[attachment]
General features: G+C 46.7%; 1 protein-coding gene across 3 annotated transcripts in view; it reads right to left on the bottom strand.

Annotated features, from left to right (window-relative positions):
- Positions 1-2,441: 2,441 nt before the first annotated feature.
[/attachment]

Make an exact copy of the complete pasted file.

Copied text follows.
General features: G+C 46.7%; 1 protein-coding gene across 3 annotated transcripts in view; it reads right to left on the bottom strand.

Annotated features, from left to right (window-relative positions):
- Positions 1-2,441: 2,441 nt before the first annotated feature.